One of the most fascinating items of Samuel Blumenfeld's The Marlowe-Shakespeare Connection: A New Study of the Authorship Question involves the London stationer Edward Blount, close friend and executor to playwright Christopher Marlowe. According to Blumenfeld, after Shakespeare died in 1616, "[h]is will did not mention a single play, or poem, or any unfinished literary work or manuscript of any kind. Yet, Blount was able to assemble thirty-six plays, twenty of which had never been published before." The result is Shakespeare's First Folio, printed in 1623, with Blount as the prime mover of the project. "If it wasn't for the First Folio," writes Blumenfeld, "Shakespeare's name would have probably fallen into total obscurity." As Blumenfeld astutely questions regarding the collection, where did Blount find all the plays? Also, who edited and rewrote them? And how did Blount know that all 36 plays were written by the same person when only nine of the plays prior to 1623 bore Shakespeare's name?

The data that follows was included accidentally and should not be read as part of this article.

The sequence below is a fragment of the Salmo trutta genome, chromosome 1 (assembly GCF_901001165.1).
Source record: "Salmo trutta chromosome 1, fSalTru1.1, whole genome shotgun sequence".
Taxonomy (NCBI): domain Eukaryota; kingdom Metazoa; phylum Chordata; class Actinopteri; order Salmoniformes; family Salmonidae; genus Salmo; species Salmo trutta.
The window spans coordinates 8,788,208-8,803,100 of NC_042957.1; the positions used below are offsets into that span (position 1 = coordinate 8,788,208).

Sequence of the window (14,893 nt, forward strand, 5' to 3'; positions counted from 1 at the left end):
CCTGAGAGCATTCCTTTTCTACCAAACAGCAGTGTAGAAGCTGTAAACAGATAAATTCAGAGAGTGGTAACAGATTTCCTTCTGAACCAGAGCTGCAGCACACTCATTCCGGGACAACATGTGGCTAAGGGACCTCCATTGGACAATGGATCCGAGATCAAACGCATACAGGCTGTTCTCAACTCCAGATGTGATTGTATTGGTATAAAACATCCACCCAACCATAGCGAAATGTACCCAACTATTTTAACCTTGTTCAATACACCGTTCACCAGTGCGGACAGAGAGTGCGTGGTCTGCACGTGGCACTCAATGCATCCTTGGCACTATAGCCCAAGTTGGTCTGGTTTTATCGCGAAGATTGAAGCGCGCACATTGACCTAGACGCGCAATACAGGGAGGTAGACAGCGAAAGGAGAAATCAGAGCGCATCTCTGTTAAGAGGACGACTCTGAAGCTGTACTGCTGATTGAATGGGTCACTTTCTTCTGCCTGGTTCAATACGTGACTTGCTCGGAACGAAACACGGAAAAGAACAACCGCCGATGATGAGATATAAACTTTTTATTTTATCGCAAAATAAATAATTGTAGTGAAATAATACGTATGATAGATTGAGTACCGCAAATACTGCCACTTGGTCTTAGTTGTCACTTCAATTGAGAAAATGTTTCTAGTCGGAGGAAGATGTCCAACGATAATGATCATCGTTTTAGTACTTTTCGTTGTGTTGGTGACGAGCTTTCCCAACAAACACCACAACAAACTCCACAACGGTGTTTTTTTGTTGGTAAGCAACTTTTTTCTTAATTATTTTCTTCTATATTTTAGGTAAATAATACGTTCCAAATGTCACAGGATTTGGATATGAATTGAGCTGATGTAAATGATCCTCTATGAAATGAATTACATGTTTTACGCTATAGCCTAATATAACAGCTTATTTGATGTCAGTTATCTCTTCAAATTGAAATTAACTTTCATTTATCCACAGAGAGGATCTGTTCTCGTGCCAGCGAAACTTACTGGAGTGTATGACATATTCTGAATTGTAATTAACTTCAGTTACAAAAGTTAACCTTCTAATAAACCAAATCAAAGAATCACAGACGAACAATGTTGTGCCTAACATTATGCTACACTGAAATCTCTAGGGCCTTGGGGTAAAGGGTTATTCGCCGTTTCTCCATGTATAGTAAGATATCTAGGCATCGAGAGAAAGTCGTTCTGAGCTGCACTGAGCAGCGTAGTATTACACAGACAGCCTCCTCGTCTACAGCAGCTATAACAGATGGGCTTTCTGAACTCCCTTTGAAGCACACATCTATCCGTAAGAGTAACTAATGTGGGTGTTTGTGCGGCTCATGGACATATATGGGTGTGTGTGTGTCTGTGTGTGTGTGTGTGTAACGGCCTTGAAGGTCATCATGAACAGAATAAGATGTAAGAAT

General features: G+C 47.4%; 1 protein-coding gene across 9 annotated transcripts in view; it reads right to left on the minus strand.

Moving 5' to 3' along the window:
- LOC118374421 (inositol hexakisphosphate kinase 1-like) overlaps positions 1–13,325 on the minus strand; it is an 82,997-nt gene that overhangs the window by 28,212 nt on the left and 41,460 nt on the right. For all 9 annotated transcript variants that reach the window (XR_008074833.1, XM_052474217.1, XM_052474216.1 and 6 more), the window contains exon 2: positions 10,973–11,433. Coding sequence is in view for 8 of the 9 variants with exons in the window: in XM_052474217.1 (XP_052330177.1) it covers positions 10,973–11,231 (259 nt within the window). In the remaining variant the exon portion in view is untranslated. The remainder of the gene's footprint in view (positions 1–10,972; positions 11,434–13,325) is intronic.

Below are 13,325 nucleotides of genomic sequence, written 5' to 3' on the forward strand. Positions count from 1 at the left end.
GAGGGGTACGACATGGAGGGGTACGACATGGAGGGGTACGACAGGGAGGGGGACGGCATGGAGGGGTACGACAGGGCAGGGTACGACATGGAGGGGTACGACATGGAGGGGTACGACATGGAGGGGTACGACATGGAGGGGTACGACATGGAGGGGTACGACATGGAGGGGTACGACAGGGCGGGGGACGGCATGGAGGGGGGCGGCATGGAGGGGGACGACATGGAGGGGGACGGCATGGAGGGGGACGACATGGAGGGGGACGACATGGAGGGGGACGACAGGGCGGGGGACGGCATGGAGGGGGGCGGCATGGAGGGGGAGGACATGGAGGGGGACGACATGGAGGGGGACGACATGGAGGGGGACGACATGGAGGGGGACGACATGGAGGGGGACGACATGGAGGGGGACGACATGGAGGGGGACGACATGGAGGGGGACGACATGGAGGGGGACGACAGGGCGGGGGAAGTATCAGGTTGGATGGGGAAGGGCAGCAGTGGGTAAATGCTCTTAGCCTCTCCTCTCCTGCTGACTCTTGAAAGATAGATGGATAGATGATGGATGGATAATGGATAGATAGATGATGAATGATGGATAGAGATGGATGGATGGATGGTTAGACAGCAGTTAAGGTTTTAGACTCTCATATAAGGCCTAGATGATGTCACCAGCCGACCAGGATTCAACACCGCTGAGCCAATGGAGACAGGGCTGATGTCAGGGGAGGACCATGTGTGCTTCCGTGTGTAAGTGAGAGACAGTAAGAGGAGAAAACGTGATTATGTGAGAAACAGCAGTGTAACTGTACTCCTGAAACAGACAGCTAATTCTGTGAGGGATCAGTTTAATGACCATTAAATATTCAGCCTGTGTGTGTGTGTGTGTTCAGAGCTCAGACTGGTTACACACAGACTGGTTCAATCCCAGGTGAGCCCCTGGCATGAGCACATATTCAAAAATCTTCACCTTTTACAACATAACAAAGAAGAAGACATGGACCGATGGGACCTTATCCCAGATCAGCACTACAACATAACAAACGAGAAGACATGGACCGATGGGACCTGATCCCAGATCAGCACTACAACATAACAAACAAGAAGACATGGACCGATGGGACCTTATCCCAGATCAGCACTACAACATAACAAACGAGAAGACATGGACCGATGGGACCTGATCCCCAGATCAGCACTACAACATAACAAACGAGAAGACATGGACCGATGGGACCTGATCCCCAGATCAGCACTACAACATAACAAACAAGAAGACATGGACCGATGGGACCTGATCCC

Blumenfeld's book raises other intriguing questions.
Was Edward Blount the middle man between genius playwright/secret agent/and supposedly dead Christopher Marlowe and the actor William Shakespeare? Did Shakespeare make a deal with Marlowe's handlers to be the authorial frontman of Marlowe's works after Marlowe's staged death? Did Christopher Marlowe, in fact, edit his own plays in the First Folio?
Funny how Marlowe's close friend and executor publishes Shakespeare's First Folio. Coincidence? And funny how Shakespeare's death in 1616, according to Blumenfeld, "was not acknowledged by anyone in the literary world."
© The Marlowe-Shakespeare Connection, June 2008
See Sam on YouTube discussing Edward Blount.
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